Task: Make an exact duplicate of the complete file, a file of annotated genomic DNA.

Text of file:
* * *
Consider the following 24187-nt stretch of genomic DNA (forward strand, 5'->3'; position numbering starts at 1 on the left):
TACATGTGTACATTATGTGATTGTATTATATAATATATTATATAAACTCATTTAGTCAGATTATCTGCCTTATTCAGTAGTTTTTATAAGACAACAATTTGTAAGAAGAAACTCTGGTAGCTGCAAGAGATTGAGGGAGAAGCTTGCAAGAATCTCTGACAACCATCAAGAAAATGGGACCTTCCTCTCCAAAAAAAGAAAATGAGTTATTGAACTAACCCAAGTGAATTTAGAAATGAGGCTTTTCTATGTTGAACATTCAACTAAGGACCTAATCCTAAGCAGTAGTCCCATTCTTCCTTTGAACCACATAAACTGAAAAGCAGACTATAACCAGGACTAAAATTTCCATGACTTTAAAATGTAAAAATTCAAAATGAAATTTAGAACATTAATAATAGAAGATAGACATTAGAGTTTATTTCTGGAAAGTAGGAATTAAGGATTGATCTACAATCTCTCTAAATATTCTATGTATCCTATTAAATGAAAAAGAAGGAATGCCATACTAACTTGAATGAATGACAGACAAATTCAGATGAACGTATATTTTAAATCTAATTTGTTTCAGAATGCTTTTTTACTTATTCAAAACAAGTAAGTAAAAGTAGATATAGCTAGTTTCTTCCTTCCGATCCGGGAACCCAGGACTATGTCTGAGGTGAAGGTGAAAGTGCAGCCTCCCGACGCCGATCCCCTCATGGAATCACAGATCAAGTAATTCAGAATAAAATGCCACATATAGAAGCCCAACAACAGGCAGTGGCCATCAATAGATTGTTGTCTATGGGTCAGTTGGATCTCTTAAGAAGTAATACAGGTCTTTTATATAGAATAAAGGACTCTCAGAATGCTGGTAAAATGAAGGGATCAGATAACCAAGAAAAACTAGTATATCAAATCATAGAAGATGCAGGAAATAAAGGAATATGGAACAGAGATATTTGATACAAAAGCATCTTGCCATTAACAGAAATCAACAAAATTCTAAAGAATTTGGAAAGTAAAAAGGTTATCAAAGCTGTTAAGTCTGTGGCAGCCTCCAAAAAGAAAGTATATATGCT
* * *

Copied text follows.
Consider the following 24187-nt stretch of genomic DNA (forward strand, 5'->3'; position numbering starts at 1 on the left):
TACATGTGTACATTATGTGATTGTATTATATAATATATTATATAAACTCATTTAGTCAGATTATCTGCCTTATTCAGTAGTTTTTATAAGACAACAATTTGTAAGAAGAAACTCTGGTAGCTGCAAGAGATTGAGGGAGAAGCTTGCAAGAATCTCTGACAACCATCAAGAAAATGGGACCTTCCTCTCCAAAAAAAGAAAATGAGTTATTGAACTAACCCAAGTGAATTTAGAAATGAGGCTTTTCTATGTTGAACATTCAACTAAGGACCTAATCCTAAGCAGTAGTCCCATTCTTCCTTTGAACCACATAAACTGAAAAGCAGACTATAACCAGGACTAAAATTTCCATGACTTTAAAATGTAAAAATTCAAAATGAAATTTAGAACATTAATAATAGAAGATAGACATTAGAGTTTATTTCTGGAAAGTAGGAATTAAGGATTGATCTACAATCTCTCTAAATATTCTATGTATCCTATTAAATGAAAAAGAAGGAATGCCATACTAACTTGAATGAATGACAGACAAATTCAGATGAACGTATATTTTAAATCTAATTTGTTTCAGAATGCTTTTTTACTTATTCAAAACAAGTAAGTAAAAGTAGATATAGCTAGTTTCTTCCTTCCGATCCGGGAACCCAGGACTATGTCTGAGGTGAAGGTGAAAGTGCAGCCTCCCGACGCCGATCCCCTCATGGAATCACAGATCAAGTAATTCAGAATAAAATGCCACATATAGAAGCCCAACAACAGGCAGTGGCCATCAATAGATTGTTGTCTATGGGTCAGTTGGATCTCTTAAGAAGTAATACAGGTCTTTTATATAGAATAAAGGACTCTCAGAATGCTGGTAAAATGAAGGGATCAGATAACCAAGAAAAACTAGTATATCAAATCATAGAAGATGCAGGAAATAAAGGAATATGGAACAGAGATATTTGATACAAAAGCATCTTGCCATTAACAGAAATCAACAAAATTCTAAAGAATTTGGAAAGTAAAAAGGTTATCAAAGCTGTTAAGTCTGTGGCAGCCTCCAAAAAGAAAGTATATATGCT